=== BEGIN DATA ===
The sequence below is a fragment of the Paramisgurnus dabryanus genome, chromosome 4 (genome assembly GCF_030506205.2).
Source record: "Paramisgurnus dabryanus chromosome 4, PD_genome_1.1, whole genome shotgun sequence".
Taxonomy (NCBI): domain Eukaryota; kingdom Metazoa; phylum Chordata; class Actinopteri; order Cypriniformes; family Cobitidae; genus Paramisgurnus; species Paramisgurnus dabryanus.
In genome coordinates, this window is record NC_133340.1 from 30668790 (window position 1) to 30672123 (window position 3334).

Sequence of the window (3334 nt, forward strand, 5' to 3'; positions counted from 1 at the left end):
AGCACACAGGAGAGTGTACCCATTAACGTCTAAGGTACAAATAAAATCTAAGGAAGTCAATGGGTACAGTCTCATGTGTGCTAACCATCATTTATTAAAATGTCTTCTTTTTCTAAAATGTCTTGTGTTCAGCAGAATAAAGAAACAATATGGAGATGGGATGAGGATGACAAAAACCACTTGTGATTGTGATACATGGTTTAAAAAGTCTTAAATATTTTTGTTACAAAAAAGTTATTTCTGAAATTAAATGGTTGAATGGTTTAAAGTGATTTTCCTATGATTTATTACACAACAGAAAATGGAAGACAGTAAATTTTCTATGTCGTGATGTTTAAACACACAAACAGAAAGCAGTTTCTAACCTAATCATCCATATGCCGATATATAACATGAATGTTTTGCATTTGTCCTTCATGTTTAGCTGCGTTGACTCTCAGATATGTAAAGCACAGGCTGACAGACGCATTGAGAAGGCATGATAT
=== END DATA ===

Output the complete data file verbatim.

The sequence below is a fragment of the Paramisgurnus dabryanus genome, chromosome 4 (genome assembly GCF_030506205.2).
Source record: "Paramisgurnus dabryanus chromosome 4, PD_genome_1.1, whole genome shotgun sequence".
Taxonomy (NCBI): domain Eukaryota; kingdom Metazoa; phylum Chordata; class Actinopteri; order Cypriniformes; family Cobitidae; genus Paramisgurnus; species Paramisgurnus dabryanus.
In genome coordinates, this window is record NC_133340.1 from 30668790 (window position 1) to 30672123 (window position 3334).

Sequence of the window (3334 nt, forward strand, 5' to 3'; positions counted from 1 at the left end):
AGCACACAGGAGAGTGTACCCATTAACGTCTAAGGTACAAATAAAATCTAAGGAAGTCAATGGGTACAGTCTCATGTGTGCTAACCATCATTTATTAAAATGTCTTCTTTTTCTAAAATGTCTTGTGTTCAGCAGAATAAAGAAACAATATGGAGATGGGATGAGGATGACAAAAACCACTTGTGATTGTGATACATGGTTTAAAAAGTCTTAAATATTTTTGTTACAAAAAAGTTATTTCTGAAATTAAATGGTTGAATGGTTTAAAGTGATTTTCCTATGATTTATTACACAACAGAAAATGGAAGACAGTAAATTTTCTATGTCGTGATGTTTAAACACACAAACAGAAAGCAGTTTCTAACCTAATCATCCATATGCCGATATATAACATGAATGTTTTGCATTTGTCCTTCATGTTTAGCTGCGTTGACTCTCAGATATGTAAAGCACAGGCTGACAGACGCATTGAGAAGGCATGATAT